Samsung L77 Review

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Samsung L77

Steve's Conclusion

The first "Life" series mode we have seen from Samsung's (as of7/2007), the L77 is a compact point-n-shoot digicam that includes a 7-megapixel imager, 7x internal optical zoom lens, High ISO capabilities (up to 1600), VGA movie mode, 2.5-inch LCD, etc. With fully automatic operation, the L77 is ideal for beginners or anyone who doesn't want to fuss with many controls of menu options. You can use Auto, EPS, or one of 11 pre- programmed scene modes. There's also a Program exposure mode with more advanced settings like ISO, White Balance, Metering, Sharpness, Contrast, etc.

The L77 is well designed. The enlarged hand grip on the right-hand side offer a comfortable feel in your hands and one-handed shooting is a breeze. This is a very compact model that can be tucked away in most pants pockets or purses. The controls are simple and well placed, while the menu is easy to navigate. I like the Fn or function onscreen shortcut menu that allows you quickly change settings (image size, quality, ISO, etc.) without entering the main menu. Its 2.5-inch LCD offers a good amount of resolution at 230K pixels, and works well in various lighting conditions. Outdoors, the display does have some angles which reflect the sun, but overall I had no problems framing. In marginal lighting, it gains up nicely, which is very important when trying to frame a subject in these conditions.

Shooting performance was very good. From power up to first image captured measured approx. 1.7 seconds. Shutter lag when pre-focused was less than 1/10 of a second and only 2 - 3/10 of a second including autofocus. The shot to shot time averaged 2 seconds between frames without using the flash and from 2.5 to 3.5 seconds with the flash, depending on subject distance and battery life. The Continuous Shooting mode allowed me to capture 4 frames in approx. 1.9 seconds before filling the buffer. It then takes about 2 seconds to clear it and begins shooting another sequence. The LCD briefly shows the last image captured, so following a moving subject will be difficult. All tests were done using an high-speed (50x) 2GB SD card, quality/size set at 7M Superfine, flash off, and all other settings at default (unless otherwise noted.) Times may vary depending on lighting conditions, camera settings, media, etc.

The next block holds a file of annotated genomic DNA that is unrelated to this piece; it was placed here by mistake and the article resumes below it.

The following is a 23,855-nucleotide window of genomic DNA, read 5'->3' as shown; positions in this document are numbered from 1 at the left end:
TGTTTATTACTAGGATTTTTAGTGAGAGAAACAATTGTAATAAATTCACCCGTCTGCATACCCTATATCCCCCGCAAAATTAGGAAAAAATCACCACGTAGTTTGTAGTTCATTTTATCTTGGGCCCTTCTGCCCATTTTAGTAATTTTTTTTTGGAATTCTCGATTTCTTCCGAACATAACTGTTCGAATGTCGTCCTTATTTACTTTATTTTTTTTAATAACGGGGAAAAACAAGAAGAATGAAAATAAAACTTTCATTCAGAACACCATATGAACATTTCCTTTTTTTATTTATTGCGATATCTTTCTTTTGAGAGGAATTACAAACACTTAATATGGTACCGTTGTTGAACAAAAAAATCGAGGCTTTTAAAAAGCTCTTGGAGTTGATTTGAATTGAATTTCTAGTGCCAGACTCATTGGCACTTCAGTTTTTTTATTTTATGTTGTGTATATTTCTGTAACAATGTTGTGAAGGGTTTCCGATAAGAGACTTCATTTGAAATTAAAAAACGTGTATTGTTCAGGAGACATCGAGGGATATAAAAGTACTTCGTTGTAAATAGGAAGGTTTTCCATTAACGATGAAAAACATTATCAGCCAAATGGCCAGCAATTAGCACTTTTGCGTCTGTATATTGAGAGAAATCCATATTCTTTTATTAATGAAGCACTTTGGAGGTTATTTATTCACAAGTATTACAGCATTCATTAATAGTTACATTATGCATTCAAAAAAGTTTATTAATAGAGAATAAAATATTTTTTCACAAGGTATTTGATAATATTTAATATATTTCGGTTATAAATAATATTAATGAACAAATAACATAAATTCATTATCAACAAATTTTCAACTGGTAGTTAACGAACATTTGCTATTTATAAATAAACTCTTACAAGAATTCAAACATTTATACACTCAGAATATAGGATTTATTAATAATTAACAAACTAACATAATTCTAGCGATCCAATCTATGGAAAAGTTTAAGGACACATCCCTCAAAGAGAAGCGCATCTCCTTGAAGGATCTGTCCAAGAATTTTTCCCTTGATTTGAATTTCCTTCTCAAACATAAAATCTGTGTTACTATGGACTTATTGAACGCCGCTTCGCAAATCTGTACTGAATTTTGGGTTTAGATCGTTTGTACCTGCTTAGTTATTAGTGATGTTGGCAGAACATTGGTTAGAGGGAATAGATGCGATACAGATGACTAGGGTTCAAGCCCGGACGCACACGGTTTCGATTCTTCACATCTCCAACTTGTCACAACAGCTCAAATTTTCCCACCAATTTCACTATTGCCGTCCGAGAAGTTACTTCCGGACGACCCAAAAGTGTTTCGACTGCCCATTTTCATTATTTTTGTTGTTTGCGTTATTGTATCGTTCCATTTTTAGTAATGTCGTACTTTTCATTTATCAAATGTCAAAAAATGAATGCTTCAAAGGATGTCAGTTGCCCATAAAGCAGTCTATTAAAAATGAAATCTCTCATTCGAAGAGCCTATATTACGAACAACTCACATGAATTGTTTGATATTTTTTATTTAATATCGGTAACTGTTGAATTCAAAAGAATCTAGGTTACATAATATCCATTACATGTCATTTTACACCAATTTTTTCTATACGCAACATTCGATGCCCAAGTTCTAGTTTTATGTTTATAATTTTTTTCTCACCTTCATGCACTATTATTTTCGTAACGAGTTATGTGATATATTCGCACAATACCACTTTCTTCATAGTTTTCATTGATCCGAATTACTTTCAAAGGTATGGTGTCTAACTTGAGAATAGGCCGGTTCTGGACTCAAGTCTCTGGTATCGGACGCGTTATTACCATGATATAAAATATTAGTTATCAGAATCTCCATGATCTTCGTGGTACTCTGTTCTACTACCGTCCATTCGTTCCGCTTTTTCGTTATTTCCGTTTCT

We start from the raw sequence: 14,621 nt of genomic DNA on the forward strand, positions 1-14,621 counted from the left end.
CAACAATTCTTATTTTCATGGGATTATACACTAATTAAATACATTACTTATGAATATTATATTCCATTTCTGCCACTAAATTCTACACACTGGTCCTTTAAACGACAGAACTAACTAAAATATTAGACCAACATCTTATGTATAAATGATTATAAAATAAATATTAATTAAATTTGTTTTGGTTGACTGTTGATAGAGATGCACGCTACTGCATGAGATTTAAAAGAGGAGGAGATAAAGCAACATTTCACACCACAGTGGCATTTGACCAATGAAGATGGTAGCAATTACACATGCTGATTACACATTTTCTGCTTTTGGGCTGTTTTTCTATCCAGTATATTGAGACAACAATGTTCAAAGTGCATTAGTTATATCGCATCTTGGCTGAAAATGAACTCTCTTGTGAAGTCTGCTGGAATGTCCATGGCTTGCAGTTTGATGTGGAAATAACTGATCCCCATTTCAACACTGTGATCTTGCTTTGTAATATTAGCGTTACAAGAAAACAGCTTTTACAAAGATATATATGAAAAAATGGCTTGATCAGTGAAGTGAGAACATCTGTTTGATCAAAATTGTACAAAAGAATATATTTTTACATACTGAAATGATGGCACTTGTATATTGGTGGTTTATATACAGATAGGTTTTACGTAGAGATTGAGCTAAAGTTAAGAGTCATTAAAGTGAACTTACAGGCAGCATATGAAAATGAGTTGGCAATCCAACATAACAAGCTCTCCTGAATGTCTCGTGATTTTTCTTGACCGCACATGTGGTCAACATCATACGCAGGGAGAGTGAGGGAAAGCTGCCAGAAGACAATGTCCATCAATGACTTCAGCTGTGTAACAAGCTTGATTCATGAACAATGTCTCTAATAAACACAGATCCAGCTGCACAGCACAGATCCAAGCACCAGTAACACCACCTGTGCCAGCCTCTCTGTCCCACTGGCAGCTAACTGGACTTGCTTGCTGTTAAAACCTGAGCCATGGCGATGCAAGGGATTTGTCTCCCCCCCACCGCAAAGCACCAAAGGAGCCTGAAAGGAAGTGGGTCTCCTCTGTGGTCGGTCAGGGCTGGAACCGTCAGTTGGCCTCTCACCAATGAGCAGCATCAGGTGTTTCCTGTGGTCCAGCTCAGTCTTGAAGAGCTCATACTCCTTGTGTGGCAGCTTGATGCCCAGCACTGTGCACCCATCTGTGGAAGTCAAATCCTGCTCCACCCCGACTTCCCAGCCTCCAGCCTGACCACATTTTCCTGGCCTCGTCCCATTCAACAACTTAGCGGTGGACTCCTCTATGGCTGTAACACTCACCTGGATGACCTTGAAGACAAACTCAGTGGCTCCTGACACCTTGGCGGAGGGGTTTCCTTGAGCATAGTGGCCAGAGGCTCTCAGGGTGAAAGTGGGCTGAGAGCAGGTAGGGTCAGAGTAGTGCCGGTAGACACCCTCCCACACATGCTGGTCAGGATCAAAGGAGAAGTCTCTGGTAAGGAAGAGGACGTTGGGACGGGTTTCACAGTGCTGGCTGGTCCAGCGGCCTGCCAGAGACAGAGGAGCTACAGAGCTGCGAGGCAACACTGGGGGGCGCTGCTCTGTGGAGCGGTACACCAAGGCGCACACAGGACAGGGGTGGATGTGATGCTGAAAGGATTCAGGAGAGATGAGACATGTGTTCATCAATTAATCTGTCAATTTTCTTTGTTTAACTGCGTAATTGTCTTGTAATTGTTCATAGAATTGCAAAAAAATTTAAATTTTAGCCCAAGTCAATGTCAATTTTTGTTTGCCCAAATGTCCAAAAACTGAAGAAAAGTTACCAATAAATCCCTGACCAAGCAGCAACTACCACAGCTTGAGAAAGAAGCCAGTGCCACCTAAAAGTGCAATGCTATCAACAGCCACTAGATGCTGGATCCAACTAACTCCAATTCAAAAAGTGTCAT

Image quality was ok. While most of our samples are sharp, and show good exposure and color balance, I did see above average amounts of barrel distortion and chromatic aberrations. The internal 7x optical zoom lens offers much more versatility over the typical 3x zoom on most consumer compacts. Covering an equivalent zoom range of 38 - 266mm, it favors the telephoto end, however the 38mm wide angle extreme will afford decent interior and landscape photos. The 266mm telephoto end of the zoom range is perfect for bringing distant subjects up close as well as close-up portraits.

Our indoor were not the greatest. The L77 does have the ability to capture ok portrait images as long as you are with in the limits of the flash (approx. 16 feet at wide angle, ISO Auto). Our portrait samples look good when viewing them at full screen (about 25 - 30%) and the camera's LCD, however upon further inspection at 100%, facial details are not as sharp as I'd like and there' plenty of noise in the background (even at ISO 100.) i was also disappointed in the AF system's low light performance. This model does not feature an AF assist lamp, and I found the AF system fails in lower lighting more often than not. So be sure you have plenty of ambient light when framing your subject, even if you plan on using the flash.

Nowadays more and more digicams are featuring high sensitivity settings, like ISO 1600 on the L77. With that said, it is important to understand why camera manufacturers are using the high ISO ranges and how they truly affect the average photographer. First, high ISO settings give a photographer the ability to capture sharper, blur free images in marginal lighting as well as extend the flash range. This allows you to capture usable photos free of camera shake and motion blur, that you would not be able to get with a camera that does not have these abilities. The noise issue seen in most digicams when set at a high ISO is to be expected, and as long as you are not going to do a lot of cropping or create prints larger than say an 8x10, this shouldn't be an issue. With the L77, I started to notice noise at ISO 400, and surprisingly 800 and 1600 are usable.

Movie mode records video at resolutions of 640x480 or 320x240 with a selectable frame rate of 15 or 30 frames per second. Unlike most digicams that record audio, you can use the zoom while recording, and the L77 also features movie stabilization. I found our movie samples were good, with very little compression noise.

Power is supplied by a 3.7V 660mAh proprietary battery pack that Samsung claims is good for 180 shots. I had no problems capturing most of our samples (about 70 shots) and concluding many of our other tests on a single charge, with power to spare.

Bottom line - Samsung has created a nice compact digital model with some appealing features like its 7x internal optical zoom lens. While it can capture good images, is a robust performance, and can be used buy just about anyone, i was disappointed with the AF system in dim lighting. That said, with a street of $259 I feel it offers an Ok value for a compact 7-megapixel model in this category.

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